What is midodrine?
Midodrine is a vasopressor. Midodrine causes constriction (tightening) of the blood vessels which leads to an increase in blood pressure.
Midodrine is used to treat low blood pressure.
Midodrine may also be used for purposes other than those listed here.
Do not take midodrine without first talking to your doctor if you have
- heart or blood vessel problems (other than low blood pressure);
- high blood pressure;
- kidney problems;
- difficulty urinating;
- pheochromocytoma; or
- over active thyroid.
Before taking this medication, tell your doctor if you have
- liver problems;
- visual disturbances;
- diabetes; or
You may not be able to take midodrine, or you may require a dosage adjustment or special monitoring during treatment.
Midodrine is in the FDA pregnancy category C. This means that it is not known whether it will be harmful to an unborn baby. Do not take midodrine without first talking to your doctor if you are pregnant or could become pregnant during treatment.
It is not known whether midodrine passes into breast milk. Do not take midodrine without first talking to your doctor if you are breast-feeding a baby.
Midodrine can cause increased blood pressure when lying down. The last dose of midodrine should be taken at least 3 to 4 hours before bedtime. If you are going to be lying down for any length of time during the day, you may need to skip a dose of midodrine. Talk to your doctor about how to take midodrine if you lie down during the day.
Other prescription and over-the-counter medicines may cause an increase in blood pressure, which may be dangerous when taken with midodrine. Do not take any other prescription or over-the-counter medicines or herbal products especially cough, cold, or allergy products, weight loss products, asthma or respiratory medicines, migraine headache medicines, heart or blood pressure medicines, or antidepressants without first talking to your doctor.
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Seek emergency medical attention if an overdose is suspected.
Symptoms of a midodrine overdose may include increased blood pressure (flushing, headache, pounding heartbeat, blurred vision), goosebumps, difficulty urination, a feeling of being cold, and loss of consciousness.
Take the missed dose as soon as you remember then wait the prescribed amount of time before taking another dose. Generally, doses should not be taken less than 3 hours apart. Follow your doctor’s instructions. Do not take a double dose of this medication, unless otherwise directed by your doctor.
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In some cases, midodrine may cause an excessive increase in blood pressure, especially when lying down. Contact your doctor immediately or seek emergency medical attention if you experience an unusual awareness of heartbeats, pounding in the ears, headache, or blurred vision. These may be signs of increased blood pressure.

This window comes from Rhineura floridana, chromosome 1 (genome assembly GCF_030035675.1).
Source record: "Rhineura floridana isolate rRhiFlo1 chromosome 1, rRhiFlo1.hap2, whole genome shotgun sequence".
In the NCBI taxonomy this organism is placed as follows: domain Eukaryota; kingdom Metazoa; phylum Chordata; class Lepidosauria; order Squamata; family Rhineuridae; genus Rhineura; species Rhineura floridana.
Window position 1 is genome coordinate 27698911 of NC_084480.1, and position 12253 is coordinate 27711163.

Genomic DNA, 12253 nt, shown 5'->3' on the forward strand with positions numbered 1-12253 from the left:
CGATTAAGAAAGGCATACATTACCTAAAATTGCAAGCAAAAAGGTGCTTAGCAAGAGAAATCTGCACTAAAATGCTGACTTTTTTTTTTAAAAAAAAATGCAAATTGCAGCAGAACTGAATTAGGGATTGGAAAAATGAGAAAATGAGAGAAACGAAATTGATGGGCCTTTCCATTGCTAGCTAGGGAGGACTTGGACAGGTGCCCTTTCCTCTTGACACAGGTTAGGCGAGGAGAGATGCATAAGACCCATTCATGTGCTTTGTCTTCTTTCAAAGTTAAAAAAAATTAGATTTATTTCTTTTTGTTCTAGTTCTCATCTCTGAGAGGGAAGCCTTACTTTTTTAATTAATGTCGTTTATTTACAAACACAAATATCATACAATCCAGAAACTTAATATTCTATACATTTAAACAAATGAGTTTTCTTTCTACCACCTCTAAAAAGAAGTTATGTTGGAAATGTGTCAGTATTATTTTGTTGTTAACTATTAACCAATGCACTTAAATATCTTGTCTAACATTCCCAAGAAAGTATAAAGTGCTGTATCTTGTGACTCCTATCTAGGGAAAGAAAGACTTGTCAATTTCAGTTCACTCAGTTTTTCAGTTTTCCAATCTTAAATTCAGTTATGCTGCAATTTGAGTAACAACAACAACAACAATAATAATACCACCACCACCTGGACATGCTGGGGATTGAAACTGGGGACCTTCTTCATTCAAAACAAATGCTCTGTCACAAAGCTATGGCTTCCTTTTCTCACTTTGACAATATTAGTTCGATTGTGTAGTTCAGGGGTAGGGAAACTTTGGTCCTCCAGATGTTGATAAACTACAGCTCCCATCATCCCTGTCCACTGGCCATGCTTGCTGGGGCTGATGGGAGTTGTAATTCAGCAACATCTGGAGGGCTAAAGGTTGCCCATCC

In some cases, increased blood pressure may cause a slowed heart rate. Contact your doctor immediately or seek emergency medical attention if you experience decreased pulse rate, increased dizziness, fainting, or an unusual awareness of heartbeats. These may be signs of a slowed heart rate.
If you experience any of the following serious side effects, stop taking midodrine and seek emergency medical attention or contact your doctor immediately:
- an allergic reaction (shortness of breath; closing of the throat; hives; swelling of the lips, face, or tongue; rash; or fainting); or
- irregular heartbeats, fluttering feeling in the chest, or chest pain.
Other, less serious side effects may be more likely to occur. Continue to take midodrine and talk to your doctor if you experience
- chills or goosebumps;
- itching or tingling of the skin;
- increased need to urinate or difficulty with urination;
- feeling of pressure or fullness in the head;
- dryness of the mouth; or
- nervousness or anxiety.
Side effects other than those listed here may also occur. Talk to your doctor about any side effect that seems unusual or that is especially bothersome. You may report side effects to FDA at 1-800-FDA-1088.
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Before taking midodrine, talk to your doctor if you are taking any other medicines especially any of the following:
- an alpha adrenergic blocker such as alfuzosin (Uroxatral), doxazosin (Cardura), guanadrel (Hylorel), prazosin (Minipress), or terazosin (Hytrin);
- flecainide (Tambocor);
- cimetidine (Tagamet, Tagamet HB) or ranitidine (Zantac, Zantac 75);
- digoxin (Lanoxin);
- metformin (Glucophage);
- fludrocortisone (Florinef);
- triamterene (Dyrenium, Dyazide, Maxzide);
- drugs that stimulate alpha-adrenergic receptors such as pseudoephedrine, phenylephrine, ephedrine, or dihydroergotamine;
- quinidine (Quinaglute, Quinidex, Quin-Release); or
- procainamide (Procan SR, Procanbid, Pronestyl).
You may not be able to take midodrine, or you may require a dosage adjustment or special monitoring during treatment if you are taking any of the medicines listed above.
Other prescription and over-the-counter medicines may cause an increase in blood pressure, which may be dangerous when taken with midodrine. Do not take any other prescription or over-the-counter medicines or herbal products especially cough, cold, or allergy products, weight loss products, asthma or respiratory medicines, migraine headache medicines, heart or blood pressure medicines, irregular heartbeat medicines, or antidepressants without first talking to your doctor.
Drugs other than those listed here may also interact with midodrine. Talk to your doctor and pharmacist before taking any prescription or over-the-counter medicines, including vitamins, minerals, and herbal products.
Orvaten, ProAmatine, and midodrine
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